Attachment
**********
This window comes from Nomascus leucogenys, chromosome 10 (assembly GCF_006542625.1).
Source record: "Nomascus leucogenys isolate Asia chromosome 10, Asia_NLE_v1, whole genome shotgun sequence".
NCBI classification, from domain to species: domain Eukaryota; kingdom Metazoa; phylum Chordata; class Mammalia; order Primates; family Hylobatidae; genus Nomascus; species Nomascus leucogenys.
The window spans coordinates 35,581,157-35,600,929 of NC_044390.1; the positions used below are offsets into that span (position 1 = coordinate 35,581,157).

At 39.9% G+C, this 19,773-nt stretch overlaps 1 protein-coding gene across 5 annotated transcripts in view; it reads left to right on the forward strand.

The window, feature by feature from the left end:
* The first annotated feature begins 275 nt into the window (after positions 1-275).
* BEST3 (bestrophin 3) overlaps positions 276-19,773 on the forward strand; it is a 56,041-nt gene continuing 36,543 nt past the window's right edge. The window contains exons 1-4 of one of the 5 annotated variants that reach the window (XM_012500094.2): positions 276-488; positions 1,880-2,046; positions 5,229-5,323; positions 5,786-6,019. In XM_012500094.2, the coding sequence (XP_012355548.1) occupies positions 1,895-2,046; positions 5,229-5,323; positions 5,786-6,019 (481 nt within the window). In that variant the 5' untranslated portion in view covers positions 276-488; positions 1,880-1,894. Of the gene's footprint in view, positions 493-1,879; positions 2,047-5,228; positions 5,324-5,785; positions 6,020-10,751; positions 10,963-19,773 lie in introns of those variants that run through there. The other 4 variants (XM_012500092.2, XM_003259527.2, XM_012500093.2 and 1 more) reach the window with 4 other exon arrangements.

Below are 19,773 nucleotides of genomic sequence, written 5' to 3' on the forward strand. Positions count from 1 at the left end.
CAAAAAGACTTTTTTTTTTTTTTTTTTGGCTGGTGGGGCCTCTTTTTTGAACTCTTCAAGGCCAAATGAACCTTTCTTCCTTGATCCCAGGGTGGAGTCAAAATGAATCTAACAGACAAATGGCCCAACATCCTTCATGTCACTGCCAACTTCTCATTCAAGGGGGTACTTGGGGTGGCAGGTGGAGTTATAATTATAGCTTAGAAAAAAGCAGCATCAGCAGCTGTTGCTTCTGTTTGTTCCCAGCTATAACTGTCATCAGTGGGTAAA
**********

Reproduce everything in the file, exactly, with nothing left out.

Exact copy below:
This window comes from Nomascus leucogenys, chromosome 10 (assembly GCF_006542625.1).
Source record: "Nomascus leucogenys isolate Asia chromosome 10, Asia_NLE_v1, whole genome shotgun sequence".
NCBI classification, from domain to species: domain Eukaryota; kingdom Metazoa; phylum Chordata; class Mammalia; order Primates; family Hylobatidae; genus Nomascus; species Nomascus leucogenys.
The window spans coordinates 35,581,157-35,600,929 of NC_044390.1; the positions used below are offsets into that span (position 1 = coordinate 35,581,157).

At 39.9% G+C, this 19,773-nt stretch overlaps 1 protein-coding gene across 5 annotated transcripts in view; it reads left to right on the forward strand.

The window, feature by feature from the left end:
* The first annotated feature begins 275 nt into the window (after positions 1-275).
* BEST3 (bestrophin 3) overlaps positions 276-19,773 on the forward strand; it is a 56,041-nt gene continuing 36,543 nt past the window's right edge. The window contains exons 1-4 of one of the 5 annotated variants that reach the window (XM_012500094.2): positions 276-488; positions 1,880-2,046; positions 5,229-5,323; positions 5,786-6,019. In XM_012500094.2, the coding sequence (XP_012355548.1) occupies positions 1,895-2,046; positions 5,229-5,323; positions 5,786-6,019 (481 nt within the window). In that variant the 5' untranslated portion in view covers positions 276-488; positions 1,880-1,894. Of the gene's footprint in view, positions 493-1,879; positions 2,047-5,228; positions 5,324-5,785; positions 6,020-10,751; positions 10,963-19,773 lie in introns of those variants that run through there. The other 4 variants (XM_012500092.2, XM_003259527.2, XM_012500093.2 and 1 more) reach the window with 4 other exon arrangements.

Below are 19,773 nucleotides of genomic sequence, written 5' to 3' on the forward strand. Positions count from 1 at the left end.
CAAAAAGACTTTTTTTTTTTTTTTTTTGGCTGGTGGGGCCTCTTTTTTGAACTCTTCAAGGCCAAATGAACCTTTCTTCCTTGATCCCAGGGTGGAGTCAAAATGAATCTAACAGACAAATGGCCCAACATCCTTCATGTCACTGCCAACTTCTCATTCAAGGGGGTACTTGGGGTGGCAGGTGGAGTTATAATTATAGCTTAGAAAAAAGCAGCATCAGCAGCTGTTGCTTCTGTTTGTTCCCAGCTATAACTGTCATCAGTGGGTAAA